To me, building a pantry always seemed like the easy and logical step. My mother and grandmother both always had pantries filled with options for food. In regards to my grandmother’s pantry, which included her kitchen fridge and freezer, the downstairs full-sized freezer, the freezer in the building next door, and a root cellar, my grandmother seemed prepared for an apocalypse – or simply grandchildren visiting, as she would usually pull bags of potato chips and cookies out of the bedroom closet as well as the ice cream from the basement freezer. My mother, not having the space my grandmother did as well as having to move several times in her adult life, had fewer options. I grew up with only a single extra three-quarter size standalone freezer as well as the requisite amount of cupboard and pantry goods. This meant that when I was first developing my household management skills after I moved into my first of many apartments, I naturally knew that I had to buy food for pantries. This meant that my initial answer to the first question, asked implicitly almost two decades ago, was ‘the pantry is to have a pantry.’

In the intervening two decades I have moved households dozens of times. I have had any number of roommates with differing or similar approaches to food. I have learned to cook a wider variety of foods as well as learned a large number of general-use techniques in the kitchen. I have gone in and out of doomerism concerning peak oil and into concern about late-stage capitalism and climate change that Abe discusses so eloquently. I have moved internationally twice. And throughout most of this, I have been very poor. Answering that first question now, my response would be: ‘the pantry is to protect against lean times, to buy in bulk for savings if possible, to ensure that my household will always have something to eat even if it is boring.’

All well and good. We now have a more coherent and well thought out answer to the first question. The task gets harder as we move into the second question.

How to use the foodstuffs in your pantry to ensure that it isn’t wasted money and effort? My mother and grandmother have never fully known the answer to this question. For both of them, they use what they remember having in stock, and purchase duplicates of what they don’t remember. By the time I knew her, my grandmother was not in the habit of rotating through her stock and when she first entered a nursing home a few years ago, there was a great purge of old food. Meat expired over a decade previously. Frosting from the Clinton era. Home-canned vegetables that were both unlabeled and unrecognizable. My mother rotates her pantry semi-annually, but still has to throw out a fair amount of food. Usually vegetables that lurked in the back of the fridge, or the occasional item that was equally hidden in a freezer. Who actually gets to the back of their freezer often? Unless it is specifically a planned event, it can be difficult to remember to check the storage corners of the household. All this is to say that any ideas regarding pantry management I have, I have learned at the expense of good food gone to waste, and not from any training while growing up. Most of this advice can be summed up into one single sentence: Know What You Cook.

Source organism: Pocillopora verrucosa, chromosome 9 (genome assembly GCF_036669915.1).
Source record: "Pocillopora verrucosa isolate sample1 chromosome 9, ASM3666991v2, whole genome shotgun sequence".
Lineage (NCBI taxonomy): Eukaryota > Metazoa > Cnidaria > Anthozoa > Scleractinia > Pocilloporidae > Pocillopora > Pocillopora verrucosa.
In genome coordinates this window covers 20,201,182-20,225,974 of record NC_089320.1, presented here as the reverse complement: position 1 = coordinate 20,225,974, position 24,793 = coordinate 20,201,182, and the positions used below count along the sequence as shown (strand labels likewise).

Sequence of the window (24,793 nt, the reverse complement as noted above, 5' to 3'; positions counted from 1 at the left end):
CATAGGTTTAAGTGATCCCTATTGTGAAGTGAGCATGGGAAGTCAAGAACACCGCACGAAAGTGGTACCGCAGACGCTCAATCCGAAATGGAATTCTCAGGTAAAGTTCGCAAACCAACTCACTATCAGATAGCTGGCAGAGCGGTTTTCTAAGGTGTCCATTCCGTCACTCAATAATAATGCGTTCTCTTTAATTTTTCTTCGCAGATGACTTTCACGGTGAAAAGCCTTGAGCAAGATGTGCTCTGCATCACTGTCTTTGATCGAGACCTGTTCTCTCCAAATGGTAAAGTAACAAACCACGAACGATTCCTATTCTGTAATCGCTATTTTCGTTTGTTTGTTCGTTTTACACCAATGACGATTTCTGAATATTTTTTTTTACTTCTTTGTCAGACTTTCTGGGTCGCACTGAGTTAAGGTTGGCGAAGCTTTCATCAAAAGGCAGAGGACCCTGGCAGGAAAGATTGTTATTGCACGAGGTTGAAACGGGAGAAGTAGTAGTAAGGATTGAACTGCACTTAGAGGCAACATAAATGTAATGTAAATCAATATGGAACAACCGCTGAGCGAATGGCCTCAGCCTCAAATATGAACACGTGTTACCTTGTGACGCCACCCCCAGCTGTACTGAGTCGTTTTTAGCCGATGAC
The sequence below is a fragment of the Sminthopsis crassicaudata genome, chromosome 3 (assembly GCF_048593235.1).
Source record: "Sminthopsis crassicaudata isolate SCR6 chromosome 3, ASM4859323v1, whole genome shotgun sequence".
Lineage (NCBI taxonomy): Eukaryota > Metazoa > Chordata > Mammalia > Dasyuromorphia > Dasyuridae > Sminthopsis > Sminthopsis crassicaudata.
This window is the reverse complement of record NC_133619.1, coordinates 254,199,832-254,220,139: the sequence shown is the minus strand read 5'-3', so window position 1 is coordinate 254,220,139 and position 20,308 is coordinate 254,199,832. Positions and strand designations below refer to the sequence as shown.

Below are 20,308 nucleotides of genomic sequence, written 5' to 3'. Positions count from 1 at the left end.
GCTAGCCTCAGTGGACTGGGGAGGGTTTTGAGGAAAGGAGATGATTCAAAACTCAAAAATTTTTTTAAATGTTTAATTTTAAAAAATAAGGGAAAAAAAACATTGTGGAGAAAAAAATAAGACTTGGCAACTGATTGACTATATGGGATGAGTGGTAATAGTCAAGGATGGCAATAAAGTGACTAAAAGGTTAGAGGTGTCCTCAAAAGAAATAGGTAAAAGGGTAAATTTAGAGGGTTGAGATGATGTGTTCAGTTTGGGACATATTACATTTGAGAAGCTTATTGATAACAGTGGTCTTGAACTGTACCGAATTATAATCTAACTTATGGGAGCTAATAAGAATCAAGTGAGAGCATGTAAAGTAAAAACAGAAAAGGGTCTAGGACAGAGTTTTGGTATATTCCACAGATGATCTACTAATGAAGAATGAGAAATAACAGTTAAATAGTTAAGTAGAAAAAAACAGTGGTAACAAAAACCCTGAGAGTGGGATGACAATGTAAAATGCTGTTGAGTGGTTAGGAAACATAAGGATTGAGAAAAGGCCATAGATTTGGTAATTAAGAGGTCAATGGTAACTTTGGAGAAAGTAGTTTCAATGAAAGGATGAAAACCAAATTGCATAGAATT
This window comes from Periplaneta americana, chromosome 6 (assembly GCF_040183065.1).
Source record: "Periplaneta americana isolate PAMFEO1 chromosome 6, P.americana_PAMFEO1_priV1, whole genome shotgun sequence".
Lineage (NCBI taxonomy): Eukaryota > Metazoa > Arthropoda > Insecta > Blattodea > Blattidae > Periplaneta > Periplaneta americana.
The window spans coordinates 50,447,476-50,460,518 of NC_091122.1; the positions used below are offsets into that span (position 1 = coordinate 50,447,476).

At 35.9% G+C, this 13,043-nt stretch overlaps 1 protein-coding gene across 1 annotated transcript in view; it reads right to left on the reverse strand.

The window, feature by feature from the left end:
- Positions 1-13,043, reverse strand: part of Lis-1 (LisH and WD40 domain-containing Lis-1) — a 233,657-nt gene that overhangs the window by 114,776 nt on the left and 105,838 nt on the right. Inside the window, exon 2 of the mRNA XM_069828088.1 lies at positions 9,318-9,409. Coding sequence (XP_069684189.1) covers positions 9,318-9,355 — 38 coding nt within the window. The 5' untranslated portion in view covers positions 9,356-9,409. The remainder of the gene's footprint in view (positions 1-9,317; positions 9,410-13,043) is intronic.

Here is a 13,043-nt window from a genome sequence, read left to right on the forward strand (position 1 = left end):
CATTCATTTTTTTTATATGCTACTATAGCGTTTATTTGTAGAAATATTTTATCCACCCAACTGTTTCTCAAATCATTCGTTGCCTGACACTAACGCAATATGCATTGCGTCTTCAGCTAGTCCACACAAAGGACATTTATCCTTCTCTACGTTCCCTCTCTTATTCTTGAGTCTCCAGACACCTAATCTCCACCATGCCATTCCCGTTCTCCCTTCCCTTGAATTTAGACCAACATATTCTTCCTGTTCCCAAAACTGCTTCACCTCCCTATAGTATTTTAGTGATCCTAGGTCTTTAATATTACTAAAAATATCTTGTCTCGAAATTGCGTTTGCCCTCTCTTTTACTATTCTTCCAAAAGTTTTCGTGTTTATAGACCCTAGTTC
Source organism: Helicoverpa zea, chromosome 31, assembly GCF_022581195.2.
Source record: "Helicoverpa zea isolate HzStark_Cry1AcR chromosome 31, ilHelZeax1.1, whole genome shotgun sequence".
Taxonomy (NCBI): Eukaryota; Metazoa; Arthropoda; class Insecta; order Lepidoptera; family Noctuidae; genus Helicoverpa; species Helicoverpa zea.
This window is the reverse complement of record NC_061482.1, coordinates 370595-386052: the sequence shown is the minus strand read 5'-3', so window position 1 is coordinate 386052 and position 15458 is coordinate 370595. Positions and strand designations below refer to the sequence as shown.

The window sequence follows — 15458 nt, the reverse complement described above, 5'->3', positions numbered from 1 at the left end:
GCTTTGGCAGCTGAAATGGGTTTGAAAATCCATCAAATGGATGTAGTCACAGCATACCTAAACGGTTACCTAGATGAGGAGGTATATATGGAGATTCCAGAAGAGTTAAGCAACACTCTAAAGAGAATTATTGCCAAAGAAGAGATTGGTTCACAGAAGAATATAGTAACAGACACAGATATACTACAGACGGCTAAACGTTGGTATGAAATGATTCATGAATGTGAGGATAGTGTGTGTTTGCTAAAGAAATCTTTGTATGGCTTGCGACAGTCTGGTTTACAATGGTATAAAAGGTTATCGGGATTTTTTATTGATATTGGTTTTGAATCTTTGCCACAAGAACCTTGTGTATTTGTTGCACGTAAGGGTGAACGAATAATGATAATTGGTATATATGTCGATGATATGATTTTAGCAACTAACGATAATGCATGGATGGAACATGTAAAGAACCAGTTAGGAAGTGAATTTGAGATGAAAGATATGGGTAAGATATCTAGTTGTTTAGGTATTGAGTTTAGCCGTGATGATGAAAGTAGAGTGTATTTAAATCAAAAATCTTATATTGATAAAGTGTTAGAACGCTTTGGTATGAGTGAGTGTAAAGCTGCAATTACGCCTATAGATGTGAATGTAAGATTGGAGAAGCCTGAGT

Almost every pantry article I have ever read – and I have read many! – has been written by a chef. Unsurprisingly, their ideas of what are kitchen Must-Have ingredients have been very different from my own. From lists stating that every household needs a quart of buttermilk at all times, to needing preserved lemons, or flatly stating that the author cannot live without at least three types of cheese in the house – these lists are each designed for one household in particular. And that’s ok! I don’t need a chef to put a stamp of approval on the type of cooking that my household does. We just need to eat the food that we buy as efficiently and effectively as possible. So what decisions do Abe and I make when purchasing food?

Firstly, we buy pasta. As cheap as we can find it, and several different kinds. Classic Italian pastas like spaghetti or rotini; the food of broke people everywhere, ramen; and if I wind up at an Asian grocer or the like I’ll buy rice pasta or egg noodle nests. But I want each purchase to at least offer me two packages per unit of currency, preferably three. Other households eat bread or rice or potatoes as the primary carb of their diet. We eat mostly pasta.

Secondly, we have lots of flavor options. Bouillon, tomato sauce, bbq sauce, sweet chili sauce, and hoisin sauce, when we have the resources. Even if you are eating the same food every single day, it won’t taste the same if you change up the flavor profile.

Thirdly, we always have the ability to bake. If I can’t figure out how to bake a cake with the ingredients that we have, we do not have enough food in the house. One of the first things I did after I arrived in Dublin was to bake a cake. I threw together canned coconut milk (we were out of milk), canned pumpkin, an egg, sugar, spices, and GF Halal flour intended for fasting meals (which was the only flour in the house). Was it the world’s best cake? No. But it filled that urge to have a warm sweet treat and did not require me to break quarantine.

Fourthly, we make sure that we have food other than carbs. Abe cares about vegetables so he ensures our freezer stays stocked with frozen veg. I care about protein so I make sure that we have eggs, and canned fish, and frozen meat, and deli meats that were on clearance that I also freeze.